Of course, once the BLE device triggers your mobile, the mobile can wake up the retailer's app that's installed on it, fetch details about you (e.g. your previous purchase behaviour, preferences, and so on) and deliver you a personalised message, offer, or whatever.

Last week, Macy's started a pilot to deliver this type of personalised in-store experience using Shopkick beacons and Apple's iBeacon BLE technology. Check it out in the video below.

An exciting future lies ahead

I believe this is just the start. Location context is just one dimension to our physical experience – what are the possibilities when the BLE devices can sense other things like temperature, light levels, or sound levels?

Integrating our digital lives with our real world context will enhance so many real-world experiences – exciting times lie ahead!

Matt Hardy

Published 2 December, 2013 by Matt Hardy

Matt Hardy is Joint MD & Digital Director at The Real Adventure and a contributor to Econsultancy. Follow him on Twitter.

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Comments (4)


Depesh Mandalia, CEO & Founder at SM Commerce

Good article Matt and an exciting potential next step for retail. There's huge potential for this from a commercial viewpoint, however the customer benefits need to be handled extremely well for it to take off...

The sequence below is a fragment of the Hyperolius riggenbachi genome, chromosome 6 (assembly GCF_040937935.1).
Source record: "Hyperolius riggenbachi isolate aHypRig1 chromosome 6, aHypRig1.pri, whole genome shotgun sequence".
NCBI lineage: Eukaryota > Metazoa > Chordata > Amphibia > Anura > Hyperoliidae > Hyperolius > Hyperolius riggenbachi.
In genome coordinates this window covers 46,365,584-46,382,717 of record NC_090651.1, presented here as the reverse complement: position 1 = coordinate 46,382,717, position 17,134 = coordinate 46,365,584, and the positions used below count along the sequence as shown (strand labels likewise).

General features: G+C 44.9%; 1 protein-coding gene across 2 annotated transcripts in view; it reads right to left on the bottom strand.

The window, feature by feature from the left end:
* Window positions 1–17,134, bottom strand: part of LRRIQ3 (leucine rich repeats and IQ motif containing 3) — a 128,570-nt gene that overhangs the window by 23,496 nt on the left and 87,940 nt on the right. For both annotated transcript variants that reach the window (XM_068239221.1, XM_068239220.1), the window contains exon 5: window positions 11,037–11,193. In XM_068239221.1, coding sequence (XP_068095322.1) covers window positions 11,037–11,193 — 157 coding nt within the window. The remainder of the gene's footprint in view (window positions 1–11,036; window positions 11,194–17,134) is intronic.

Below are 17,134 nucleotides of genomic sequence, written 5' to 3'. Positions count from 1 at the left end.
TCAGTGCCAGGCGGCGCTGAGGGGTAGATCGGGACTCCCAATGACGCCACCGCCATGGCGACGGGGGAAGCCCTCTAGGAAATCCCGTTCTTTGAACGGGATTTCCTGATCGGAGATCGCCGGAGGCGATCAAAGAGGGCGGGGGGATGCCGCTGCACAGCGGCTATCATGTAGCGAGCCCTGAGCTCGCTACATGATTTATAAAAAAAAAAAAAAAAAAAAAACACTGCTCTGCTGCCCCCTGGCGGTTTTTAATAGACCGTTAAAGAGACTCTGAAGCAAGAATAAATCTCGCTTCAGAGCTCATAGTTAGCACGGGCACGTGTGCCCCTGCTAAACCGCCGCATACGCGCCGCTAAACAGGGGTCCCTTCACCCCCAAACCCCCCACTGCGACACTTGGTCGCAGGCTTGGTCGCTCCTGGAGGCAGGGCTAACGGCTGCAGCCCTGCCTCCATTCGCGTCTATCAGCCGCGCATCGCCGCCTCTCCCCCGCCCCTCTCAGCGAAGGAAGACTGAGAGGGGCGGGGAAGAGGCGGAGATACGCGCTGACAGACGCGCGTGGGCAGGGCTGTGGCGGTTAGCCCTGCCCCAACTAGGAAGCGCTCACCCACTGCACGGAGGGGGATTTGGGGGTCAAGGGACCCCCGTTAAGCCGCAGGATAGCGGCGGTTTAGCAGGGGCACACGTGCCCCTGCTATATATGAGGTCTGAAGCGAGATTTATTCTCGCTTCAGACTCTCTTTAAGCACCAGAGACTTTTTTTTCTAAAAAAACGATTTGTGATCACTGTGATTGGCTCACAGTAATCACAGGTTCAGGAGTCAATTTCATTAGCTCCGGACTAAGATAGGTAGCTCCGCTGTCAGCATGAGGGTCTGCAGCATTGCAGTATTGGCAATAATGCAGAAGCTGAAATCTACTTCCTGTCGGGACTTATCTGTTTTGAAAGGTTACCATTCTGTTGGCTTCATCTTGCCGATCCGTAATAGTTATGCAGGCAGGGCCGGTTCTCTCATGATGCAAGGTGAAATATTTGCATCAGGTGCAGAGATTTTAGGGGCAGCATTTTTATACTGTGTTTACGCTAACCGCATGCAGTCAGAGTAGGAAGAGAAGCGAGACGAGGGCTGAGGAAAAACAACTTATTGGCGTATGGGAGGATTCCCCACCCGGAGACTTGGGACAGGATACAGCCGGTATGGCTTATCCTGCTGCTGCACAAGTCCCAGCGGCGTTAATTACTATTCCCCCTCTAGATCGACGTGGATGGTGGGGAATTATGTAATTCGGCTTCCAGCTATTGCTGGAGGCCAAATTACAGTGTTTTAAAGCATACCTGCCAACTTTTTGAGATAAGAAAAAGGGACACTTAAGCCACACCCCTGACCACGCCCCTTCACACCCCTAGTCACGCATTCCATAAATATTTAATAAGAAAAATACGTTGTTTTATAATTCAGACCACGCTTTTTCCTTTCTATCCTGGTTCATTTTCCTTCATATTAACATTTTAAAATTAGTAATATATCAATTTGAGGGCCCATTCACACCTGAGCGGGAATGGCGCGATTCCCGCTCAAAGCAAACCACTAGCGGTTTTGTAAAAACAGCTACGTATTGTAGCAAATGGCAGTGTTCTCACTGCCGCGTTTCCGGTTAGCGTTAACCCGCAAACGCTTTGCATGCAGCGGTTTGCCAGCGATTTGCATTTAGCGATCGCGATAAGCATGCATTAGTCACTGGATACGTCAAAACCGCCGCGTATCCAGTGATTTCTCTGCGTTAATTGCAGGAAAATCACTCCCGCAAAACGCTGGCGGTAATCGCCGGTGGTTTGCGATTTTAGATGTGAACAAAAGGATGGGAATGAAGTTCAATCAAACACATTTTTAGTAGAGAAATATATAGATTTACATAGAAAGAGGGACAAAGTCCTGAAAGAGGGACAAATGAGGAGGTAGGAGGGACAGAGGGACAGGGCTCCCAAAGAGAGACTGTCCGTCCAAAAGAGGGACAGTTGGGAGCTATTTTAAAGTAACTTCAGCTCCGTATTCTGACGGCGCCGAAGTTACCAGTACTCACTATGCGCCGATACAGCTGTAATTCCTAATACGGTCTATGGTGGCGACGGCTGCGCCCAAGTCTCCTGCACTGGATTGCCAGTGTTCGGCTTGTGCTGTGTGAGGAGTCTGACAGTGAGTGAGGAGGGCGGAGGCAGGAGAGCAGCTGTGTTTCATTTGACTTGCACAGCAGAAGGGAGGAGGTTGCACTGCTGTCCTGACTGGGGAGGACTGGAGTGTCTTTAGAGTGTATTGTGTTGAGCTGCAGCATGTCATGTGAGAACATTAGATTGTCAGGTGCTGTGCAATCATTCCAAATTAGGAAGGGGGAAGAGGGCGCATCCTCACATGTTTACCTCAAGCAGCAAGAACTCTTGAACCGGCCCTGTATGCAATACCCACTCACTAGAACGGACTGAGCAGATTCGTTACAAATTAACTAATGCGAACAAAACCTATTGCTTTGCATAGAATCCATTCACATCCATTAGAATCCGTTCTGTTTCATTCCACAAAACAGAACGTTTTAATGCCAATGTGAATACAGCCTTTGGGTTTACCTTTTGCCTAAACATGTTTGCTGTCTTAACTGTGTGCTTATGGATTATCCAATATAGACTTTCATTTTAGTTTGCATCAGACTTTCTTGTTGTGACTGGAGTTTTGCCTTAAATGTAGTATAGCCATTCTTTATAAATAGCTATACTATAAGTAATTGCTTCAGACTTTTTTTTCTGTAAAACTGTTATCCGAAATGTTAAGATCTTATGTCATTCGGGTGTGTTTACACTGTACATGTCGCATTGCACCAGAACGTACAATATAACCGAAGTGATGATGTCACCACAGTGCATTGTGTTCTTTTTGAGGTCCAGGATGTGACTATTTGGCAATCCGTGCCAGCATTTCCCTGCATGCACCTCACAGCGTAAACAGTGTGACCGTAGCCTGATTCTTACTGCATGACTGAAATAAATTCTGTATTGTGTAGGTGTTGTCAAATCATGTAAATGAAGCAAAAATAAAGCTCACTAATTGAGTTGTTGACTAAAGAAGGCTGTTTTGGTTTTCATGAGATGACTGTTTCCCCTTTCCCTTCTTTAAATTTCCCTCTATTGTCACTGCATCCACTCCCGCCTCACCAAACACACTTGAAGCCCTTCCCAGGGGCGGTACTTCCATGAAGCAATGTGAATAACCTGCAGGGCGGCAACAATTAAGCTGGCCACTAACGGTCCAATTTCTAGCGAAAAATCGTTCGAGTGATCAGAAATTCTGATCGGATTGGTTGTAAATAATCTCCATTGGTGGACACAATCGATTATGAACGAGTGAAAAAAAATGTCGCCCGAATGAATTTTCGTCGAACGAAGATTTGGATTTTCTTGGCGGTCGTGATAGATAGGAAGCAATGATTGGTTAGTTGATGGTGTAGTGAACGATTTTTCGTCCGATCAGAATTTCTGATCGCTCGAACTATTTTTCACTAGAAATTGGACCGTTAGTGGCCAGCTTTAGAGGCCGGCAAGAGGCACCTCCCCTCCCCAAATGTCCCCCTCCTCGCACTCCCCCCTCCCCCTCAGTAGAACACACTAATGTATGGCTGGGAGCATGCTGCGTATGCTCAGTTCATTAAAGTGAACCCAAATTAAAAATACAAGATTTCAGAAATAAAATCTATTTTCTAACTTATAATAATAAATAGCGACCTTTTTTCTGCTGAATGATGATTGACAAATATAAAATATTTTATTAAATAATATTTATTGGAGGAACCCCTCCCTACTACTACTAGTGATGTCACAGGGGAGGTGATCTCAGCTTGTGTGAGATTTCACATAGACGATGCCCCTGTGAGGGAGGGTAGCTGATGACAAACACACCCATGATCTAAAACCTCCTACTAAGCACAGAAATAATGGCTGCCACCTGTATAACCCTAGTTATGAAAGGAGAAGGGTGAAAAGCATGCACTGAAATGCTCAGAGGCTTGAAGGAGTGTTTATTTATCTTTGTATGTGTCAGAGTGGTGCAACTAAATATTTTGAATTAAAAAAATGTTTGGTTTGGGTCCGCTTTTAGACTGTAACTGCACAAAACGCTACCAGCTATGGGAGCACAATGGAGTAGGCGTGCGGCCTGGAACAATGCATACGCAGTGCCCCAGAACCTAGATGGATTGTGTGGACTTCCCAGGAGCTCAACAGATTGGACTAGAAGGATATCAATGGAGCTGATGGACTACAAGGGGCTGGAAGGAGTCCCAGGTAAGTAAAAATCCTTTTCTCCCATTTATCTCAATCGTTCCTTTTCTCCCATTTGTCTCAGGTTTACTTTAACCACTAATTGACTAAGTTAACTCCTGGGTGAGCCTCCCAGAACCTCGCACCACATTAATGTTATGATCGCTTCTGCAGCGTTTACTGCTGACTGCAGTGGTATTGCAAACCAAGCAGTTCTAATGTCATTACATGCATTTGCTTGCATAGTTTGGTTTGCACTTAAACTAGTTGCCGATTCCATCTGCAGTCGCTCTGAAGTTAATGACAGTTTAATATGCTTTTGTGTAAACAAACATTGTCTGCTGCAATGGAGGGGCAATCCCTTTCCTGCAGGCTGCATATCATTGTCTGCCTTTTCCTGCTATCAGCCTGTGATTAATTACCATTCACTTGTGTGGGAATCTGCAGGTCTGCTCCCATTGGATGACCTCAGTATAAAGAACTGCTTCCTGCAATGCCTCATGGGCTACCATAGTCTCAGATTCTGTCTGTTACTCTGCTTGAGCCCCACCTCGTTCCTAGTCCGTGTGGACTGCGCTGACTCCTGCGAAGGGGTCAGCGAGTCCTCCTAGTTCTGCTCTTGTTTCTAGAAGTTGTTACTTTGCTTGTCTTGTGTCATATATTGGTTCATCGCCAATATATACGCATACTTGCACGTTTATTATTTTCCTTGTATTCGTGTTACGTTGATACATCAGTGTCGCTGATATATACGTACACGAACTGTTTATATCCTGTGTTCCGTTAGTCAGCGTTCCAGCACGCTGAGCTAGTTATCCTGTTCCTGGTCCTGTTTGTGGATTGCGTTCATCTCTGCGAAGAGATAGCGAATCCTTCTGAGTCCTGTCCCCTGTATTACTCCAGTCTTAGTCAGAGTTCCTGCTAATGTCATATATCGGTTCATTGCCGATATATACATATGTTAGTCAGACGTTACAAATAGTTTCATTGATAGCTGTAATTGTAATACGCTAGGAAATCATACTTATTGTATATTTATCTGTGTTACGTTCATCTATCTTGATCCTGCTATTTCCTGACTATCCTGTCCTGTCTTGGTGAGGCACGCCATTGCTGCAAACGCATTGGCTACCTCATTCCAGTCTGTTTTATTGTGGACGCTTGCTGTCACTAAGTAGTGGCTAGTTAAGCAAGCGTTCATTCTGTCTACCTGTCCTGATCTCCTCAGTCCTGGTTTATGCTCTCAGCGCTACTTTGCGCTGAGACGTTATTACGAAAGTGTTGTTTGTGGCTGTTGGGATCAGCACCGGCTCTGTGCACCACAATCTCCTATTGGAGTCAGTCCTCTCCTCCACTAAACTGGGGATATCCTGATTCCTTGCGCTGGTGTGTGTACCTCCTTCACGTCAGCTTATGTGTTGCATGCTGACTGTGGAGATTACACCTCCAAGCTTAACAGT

over 4 years ago


Ian Atkinson

Great guide to our personalised future.

The Macy’s example feels very powerful; one of the features is that you can ‘like’ something when browsing online (which is appealing as it doesn’t feel like any sort of buying commitment). But then the app reminds you of your ‘like’ when you’re in store and shows you where the item is. Using psychological principles of consistency and commitment it’s gently nudging you along the ‘sales funnel’.

Whereas it often seems that clever uses of technology and targeting get creative short shrift: they come down to an age-old ‘XX% off’ offer.

And then they can become just another way for businesses to erode their margins. Which probably wouldn't have them doing cartwheels...

over 4 years ago

Matt Hardy

Matt Hardy, Joint MD & Digital Director at The Real Adventure

@Depesh Thanks. I completely agree - as with all advances in technology like this...just because we can doesn't mean to say we should! The important thing is to deliver valuable, meaningful services to shoppers that delight them. Retailers who get that right will definitely reap benefits.

@Ian Thanks. Yes, I like the 'like' reminders use case too. And you're right, just using this technology for offers is not necessarily right. It's the obvious use case, so it'll be interesting to see who differentiates by delivering added value services based on in-store geolocation. For example, if I'm hovering for a long time in the plumbing aisle of a DIY warehouse, why not use BLE to alert an in-store plumbing expert to come & help me? Ah, the possibilities...!

over 4 years ago

Matt Hardy

Matt Hardy, Joint MD & Digital Director at The Real Adventure

Interesting to see that Apple have just launched this technology in its stores in the US today.


over 4 years ago